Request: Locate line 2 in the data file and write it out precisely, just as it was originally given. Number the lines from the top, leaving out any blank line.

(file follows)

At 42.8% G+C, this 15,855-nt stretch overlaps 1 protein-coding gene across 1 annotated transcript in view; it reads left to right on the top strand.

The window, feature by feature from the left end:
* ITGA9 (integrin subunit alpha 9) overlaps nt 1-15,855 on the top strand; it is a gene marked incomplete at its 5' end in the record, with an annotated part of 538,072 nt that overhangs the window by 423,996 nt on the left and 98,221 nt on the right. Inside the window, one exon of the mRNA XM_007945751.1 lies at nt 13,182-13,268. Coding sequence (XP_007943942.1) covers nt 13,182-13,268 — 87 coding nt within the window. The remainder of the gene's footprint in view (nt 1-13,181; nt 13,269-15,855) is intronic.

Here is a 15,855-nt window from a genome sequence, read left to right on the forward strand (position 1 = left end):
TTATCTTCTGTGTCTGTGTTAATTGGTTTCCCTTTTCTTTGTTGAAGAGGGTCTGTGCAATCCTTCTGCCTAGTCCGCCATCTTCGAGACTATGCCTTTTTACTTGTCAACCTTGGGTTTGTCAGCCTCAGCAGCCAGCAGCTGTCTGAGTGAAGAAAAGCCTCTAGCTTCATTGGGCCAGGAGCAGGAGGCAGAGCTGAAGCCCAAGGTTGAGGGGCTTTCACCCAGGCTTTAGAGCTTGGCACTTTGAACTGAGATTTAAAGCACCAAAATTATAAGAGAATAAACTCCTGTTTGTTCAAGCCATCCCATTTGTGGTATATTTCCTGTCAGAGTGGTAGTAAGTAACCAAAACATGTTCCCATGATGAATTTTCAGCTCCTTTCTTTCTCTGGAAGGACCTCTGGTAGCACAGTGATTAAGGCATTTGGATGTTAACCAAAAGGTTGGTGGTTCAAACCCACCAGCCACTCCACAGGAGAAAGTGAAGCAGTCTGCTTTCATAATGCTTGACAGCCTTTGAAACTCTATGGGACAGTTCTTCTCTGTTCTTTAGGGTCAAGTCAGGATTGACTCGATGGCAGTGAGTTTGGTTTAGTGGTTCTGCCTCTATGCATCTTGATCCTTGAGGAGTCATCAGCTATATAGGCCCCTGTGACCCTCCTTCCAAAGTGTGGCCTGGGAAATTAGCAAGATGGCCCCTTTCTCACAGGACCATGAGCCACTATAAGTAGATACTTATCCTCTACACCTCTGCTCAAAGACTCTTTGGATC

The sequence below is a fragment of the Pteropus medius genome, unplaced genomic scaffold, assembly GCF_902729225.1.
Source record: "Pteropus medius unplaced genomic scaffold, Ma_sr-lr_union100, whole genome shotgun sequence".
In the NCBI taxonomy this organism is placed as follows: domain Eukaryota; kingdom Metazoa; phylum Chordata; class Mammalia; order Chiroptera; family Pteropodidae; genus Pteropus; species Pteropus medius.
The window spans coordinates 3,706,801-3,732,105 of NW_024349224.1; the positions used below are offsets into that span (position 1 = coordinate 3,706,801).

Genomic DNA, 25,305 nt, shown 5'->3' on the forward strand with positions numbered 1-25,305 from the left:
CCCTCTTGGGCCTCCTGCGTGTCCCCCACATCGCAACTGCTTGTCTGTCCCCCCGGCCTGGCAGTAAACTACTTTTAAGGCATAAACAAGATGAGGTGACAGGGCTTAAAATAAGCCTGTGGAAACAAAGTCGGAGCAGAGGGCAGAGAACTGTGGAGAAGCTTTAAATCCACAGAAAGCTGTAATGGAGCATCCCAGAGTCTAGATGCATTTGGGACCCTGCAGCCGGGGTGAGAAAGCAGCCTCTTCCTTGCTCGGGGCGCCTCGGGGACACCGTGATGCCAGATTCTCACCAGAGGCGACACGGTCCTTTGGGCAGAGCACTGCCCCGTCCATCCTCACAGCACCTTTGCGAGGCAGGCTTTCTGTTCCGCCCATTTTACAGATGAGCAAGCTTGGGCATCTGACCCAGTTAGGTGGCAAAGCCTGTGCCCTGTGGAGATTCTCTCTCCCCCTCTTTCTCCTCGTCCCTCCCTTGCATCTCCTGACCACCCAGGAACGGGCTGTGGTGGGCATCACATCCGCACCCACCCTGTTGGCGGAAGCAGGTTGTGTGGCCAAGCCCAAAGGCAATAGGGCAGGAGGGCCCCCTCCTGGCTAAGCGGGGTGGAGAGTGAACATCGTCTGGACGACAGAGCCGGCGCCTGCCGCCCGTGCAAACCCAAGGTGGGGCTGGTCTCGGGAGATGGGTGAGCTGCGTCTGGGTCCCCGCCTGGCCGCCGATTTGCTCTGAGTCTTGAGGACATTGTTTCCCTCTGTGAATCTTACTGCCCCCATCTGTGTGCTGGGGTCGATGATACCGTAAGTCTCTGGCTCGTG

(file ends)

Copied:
The window, feature by feature from the left end: